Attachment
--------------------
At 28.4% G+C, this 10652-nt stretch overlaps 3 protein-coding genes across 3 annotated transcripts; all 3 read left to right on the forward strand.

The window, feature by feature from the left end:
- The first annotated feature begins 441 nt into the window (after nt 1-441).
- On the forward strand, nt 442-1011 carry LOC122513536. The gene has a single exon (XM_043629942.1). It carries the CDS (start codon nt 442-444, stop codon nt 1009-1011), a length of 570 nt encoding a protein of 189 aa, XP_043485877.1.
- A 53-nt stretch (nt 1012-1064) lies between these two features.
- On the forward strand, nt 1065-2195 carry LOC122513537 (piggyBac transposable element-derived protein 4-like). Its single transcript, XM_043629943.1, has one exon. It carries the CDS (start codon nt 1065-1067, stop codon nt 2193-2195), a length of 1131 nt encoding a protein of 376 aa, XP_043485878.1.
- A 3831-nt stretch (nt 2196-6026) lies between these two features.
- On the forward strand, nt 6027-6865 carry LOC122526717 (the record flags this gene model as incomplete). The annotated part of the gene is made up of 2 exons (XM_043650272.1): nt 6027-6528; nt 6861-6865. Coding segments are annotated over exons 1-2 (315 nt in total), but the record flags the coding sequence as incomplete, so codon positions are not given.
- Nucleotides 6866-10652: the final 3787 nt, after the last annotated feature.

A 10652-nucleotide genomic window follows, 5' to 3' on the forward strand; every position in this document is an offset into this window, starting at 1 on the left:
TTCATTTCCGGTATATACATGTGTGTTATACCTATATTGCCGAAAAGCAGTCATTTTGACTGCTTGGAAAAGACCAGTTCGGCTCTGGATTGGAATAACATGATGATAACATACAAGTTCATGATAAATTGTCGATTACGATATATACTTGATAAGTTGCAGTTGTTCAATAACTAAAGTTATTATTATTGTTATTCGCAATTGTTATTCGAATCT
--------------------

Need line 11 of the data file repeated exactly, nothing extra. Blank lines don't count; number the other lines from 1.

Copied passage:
TTCATTTCCGGTATATACATGTGTGTTATACCTATATTGCCGAAAAGCAGTCATTTTGACTGCTTGGAAAAGACCAGTTCGGCTCTGGATTGGAATAACATGATGATAACATACAAGTTCATGATAAATTGTCGATTACGATATATACTTGATAAGTTGCAGTTGTTCAATAACTAAAGTTATTATTATTGTTATTCGCAATTGTTATTCGAATCT